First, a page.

It shouldn’t irritate me —it’s human nature to protect our own backside.
But it does.
It starts at the scene of the crash and carries through the incredibly small part negligent drivers play in the legal process.
Even when it is abundantly clear, with several independent eye witnesses, many drivers will deny their fault.
It reminds me of a movie; I think it was Rocket Man.
There is a scene with two astronauts floating in their space suits in space.
There is a tube connecting the two suits. You hear one of them fart, and watch as a bubble of fart air moves from his end of the tube to the other.
The “innocent” astronaut starts gasping for air when the fart bubble makes it into his space suit. The culprit says, “It wasn’t me.”
Denial is commonplace in the criminal justice system. You are innocent until proven guilty.
Standard protocol is to plead “not guilty” and sit back to see if the Crown can prove the case.
In the criminal justice system, guilt comes with very real, and potentially very serious, consequences.
Perhaps it’s a fear of criminal prosecution that leads some obviously “at fault” drivers to deny responsibility.
The irony is that criminal prosecution is rarely a risk and “at fault” drivers are sitting in a fluffy, protective blanket of insurance protection.
It doesn’t matter how serious the crash, and whether the injuries are temporary or permanent.
The legal implications don’t even change if you kill someone—negligent driving in our legal system does not come with criminal consequences.
Yes, you will get a ticket. But you will get the same ticket for blowing through a stop sign and wiping out an entire family as you would if a watchful RCMP officer catches you blowing the stop sign without causing a crash.
It’s only in cases of extreme recklessness and impaired driving scenarios when criminal charges can arise.
Perhaps it’s a fear of having to take financial responsibility that results in some drivers denying their obvious fault. Financial responsibility doesn’t play into it either, though.
This is where the fluffy, protective blanket comes in.
It doesn’t matter if you were texting the moment of the crash, reaching down to pick something up from the floor, or daydreaming.
Your liability insurance company will take care of everything.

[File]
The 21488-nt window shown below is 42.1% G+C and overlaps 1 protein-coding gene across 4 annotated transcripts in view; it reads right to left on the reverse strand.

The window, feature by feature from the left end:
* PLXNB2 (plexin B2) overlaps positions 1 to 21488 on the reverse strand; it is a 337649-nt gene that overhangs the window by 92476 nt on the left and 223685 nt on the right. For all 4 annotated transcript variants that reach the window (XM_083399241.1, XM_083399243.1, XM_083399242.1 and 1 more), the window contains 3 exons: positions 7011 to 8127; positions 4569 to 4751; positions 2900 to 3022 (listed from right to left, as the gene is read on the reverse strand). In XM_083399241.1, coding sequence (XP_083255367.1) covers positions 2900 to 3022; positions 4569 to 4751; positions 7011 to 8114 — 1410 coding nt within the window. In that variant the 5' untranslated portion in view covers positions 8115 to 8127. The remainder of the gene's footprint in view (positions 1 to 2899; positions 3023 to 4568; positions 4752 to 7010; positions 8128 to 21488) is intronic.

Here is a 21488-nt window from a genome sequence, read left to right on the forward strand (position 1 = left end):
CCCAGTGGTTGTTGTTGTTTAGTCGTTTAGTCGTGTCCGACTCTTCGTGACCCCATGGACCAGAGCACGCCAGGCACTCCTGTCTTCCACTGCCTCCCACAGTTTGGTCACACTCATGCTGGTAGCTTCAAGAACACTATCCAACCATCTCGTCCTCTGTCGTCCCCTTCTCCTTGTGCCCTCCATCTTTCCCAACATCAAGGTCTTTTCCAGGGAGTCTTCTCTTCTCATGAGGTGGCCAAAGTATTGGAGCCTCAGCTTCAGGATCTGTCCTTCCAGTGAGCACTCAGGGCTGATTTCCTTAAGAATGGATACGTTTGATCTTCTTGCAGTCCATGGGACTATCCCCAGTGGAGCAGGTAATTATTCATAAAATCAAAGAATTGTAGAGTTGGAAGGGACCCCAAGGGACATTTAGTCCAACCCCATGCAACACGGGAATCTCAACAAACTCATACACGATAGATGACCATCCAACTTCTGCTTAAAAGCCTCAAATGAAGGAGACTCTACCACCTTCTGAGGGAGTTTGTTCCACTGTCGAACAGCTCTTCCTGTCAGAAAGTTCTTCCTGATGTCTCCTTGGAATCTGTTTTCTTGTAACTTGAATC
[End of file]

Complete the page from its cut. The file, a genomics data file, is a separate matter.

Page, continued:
In fact, when innocent victims bring lawsuits to pursue fair compensation for their injuries and losses, the grand total “inconvenience” to the negligent driver is usually limited to dropping the legal papers off at the insurance company offices.
Sometimes, if fair compensation isn’t offered by the time a trial is looming, I find myself examining negligent drivers in a type of hearing called an Examination for Discovery. That would be the second “inconvenience” they face, and the event doesn’t usually last more than an hour.
Even then, with an insurance company paid-for lawyer looking after everything, and no risk of any personal consequences, I sometimes find negligent drivers very reluctant to take responsibility.
One fellow, who had smashed into the back of a vehicle, causing that vehicle to smash into the back of my client’s vehicle, insisted on minimizing the seriousness of the crash.
His evidence was that he was just about stopped before impact, and insisted on referring to the impact as a “bump.”
That was one heck of a “bump” that gently caused one stopped vehicle to be propelled forward into the back of another, causing the occupants to suffer permanent injuries.
Of course, I am talking about the bad apples; the majority of people immediately admit their fault and are extremely apologetic at the scene.
Most people I examine for discovery are forthright and honest about what occurred.
It’s the bad apples, though, who can get in the way of fair compensation for innocent victims.
Many times, there are no independent witnesses. What is a court to do if one driver says one thing, and the other driver says the opposite?
There is a very real risk that an innocent victim will be further victimized.
Please, take responsibility for your actions.
Don’t be a “fart bubble spaceman.” It’s not like taking responsibility means accepting consequences, anyway.
This column is intended to provide general information about injury claims. It is not a substitute for retaining a lawyer to provide legal advice specifically pertaining to your case. Paul Hergott is a lawyer at Hergott Law in West Kelowna.